The auto industry has seen a flurry of startups and private investment enter the market in the past five years, as cars become more connected, electric, and autonomous.

Startups range from one man units to large teams, with some valuations exceeding $1 billion. But who are the startups? In a CB Insights report (infographic below), the venture capital database firm attempts to “unbundle” the automobile and show what these startups are working on.




Automation takes up the lion’s share of TV and news coverage, but as you can see in the infographic, there is plenty of other parts of the automobile that are seeing startup interest.While most of the startups have received less than $50 million in funding, it doesn’t mean that they aren’t valuable. Cruise Automation, which sold to General Motors for $1 billion, only raised $15 million and its valuation pre-acquisition was $90 million.

Plenty of the startups are essentially trying to zone in on the auto issue, instead of building services that rival Android or Google Maps.

Take PathSense, a 10-person navigation startup based in Palo Alto, California. The team has released four SDKs, three for Android, one for iOS, which attempt to improve accuracy, speed, and lower battery drain when using GPS or geolocation tools on mobile.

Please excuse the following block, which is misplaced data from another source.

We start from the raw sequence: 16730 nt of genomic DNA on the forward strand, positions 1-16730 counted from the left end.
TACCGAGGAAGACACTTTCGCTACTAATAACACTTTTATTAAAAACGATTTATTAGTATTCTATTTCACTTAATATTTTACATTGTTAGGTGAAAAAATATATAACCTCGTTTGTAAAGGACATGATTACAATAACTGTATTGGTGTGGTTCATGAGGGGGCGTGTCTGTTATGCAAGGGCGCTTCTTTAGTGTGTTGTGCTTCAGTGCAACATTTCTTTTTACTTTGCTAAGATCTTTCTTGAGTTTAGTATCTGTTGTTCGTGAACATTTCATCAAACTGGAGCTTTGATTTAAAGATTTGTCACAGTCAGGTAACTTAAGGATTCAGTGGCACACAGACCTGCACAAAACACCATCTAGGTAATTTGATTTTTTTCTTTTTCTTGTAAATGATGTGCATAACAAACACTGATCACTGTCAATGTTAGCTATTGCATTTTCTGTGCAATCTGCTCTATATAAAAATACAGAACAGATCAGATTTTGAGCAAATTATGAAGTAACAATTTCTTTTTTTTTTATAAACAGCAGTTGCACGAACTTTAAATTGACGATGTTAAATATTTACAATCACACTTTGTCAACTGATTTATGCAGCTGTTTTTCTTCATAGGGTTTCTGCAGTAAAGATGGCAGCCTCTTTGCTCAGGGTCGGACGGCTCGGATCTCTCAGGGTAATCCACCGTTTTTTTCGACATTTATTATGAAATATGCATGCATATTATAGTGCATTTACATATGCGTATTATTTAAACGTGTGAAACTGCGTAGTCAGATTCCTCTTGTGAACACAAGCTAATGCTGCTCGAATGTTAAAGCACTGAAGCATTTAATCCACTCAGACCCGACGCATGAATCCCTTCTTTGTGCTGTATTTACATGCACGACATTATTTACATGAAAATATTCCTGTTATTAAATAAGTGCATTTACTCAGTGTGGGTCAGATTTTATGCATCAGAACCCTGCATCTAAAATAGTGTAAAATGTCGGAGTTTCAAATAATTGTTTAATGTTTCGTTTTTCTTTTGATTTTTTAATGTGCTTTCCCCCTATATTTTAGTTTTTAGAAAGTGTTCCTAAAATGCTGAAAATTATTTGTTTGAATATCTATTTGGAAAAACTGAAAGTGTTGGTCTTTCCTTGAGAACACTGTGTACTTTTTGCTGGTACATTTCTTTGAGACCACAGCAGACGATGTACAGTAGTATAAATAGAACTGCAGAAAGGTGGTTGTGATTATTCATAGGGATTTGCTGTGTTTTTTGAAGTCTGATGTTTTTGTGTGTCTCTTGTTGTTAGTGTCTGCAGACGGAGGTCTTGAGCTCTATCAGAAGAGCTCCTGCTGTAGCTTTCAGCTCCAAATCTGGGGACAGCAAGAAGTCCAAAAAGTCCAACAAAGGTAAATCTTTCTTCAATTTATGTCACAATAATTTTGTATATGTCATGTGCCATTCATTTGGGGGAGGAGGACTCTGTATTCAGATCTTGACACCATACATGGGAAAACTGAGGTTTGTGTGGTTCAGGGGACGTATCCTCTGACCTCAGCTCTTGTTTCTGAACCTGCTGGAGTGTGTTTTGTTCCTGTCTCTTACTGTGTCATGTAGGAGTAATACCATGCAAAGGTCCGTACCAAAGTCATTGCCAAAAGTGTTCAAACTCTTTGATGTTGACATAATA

PathSense, in a way, appears to be marketing itself to Google or Apple. It has tech and talent, two things the giants are in need of, especially for their own autonomous projects.

Auto aftermarket also an opportunity

But while everyone may be waiting for a fully autonomous car, the huge existing auto fleet presents an opportunity as well. Aftermarket autonomous features will be big as well.

“I think the broader perspective is that American’s can’t afford new cars and the automotive industry itself relies on the upsell of new features as an enticement for people to buy,” says Andy Karuza, CEO of Fensens, a wireless parking sensor and app. “Now, the new features are becoming more accessible and affordable through technology, allowing consumers to bypass having to get the new car all together. This will likely be a larger trend with IoT technology. ”

We have written a few articles on nuTonomy, a MIT spinoff that entered Singapore earlier this year. The startup, which is building an autonomous shuttle system, recently received approval from Singapore’s Land Transport Authority (LTA) to expand its autonomous trial in more zones.

nuTonomy’s goal is to provide its shuttle service to the entire city state of Singapore, possibly entering into other markets during that time. People will be able, in the future, to call for the shuttle in the same way we book Uber’s today—minus the driver.

As startups dive into these different sectors, it is possible they will find new methods that improve platforms and products outside of the automobile. Cybersecurity firms may create encryption that surpasses current end-to-end encryption on mobile messaging services, mapping and navigation firms have already proved their worth, as shown by the upgrades PathSense has made to Android and iOS navigation in its short lifespan.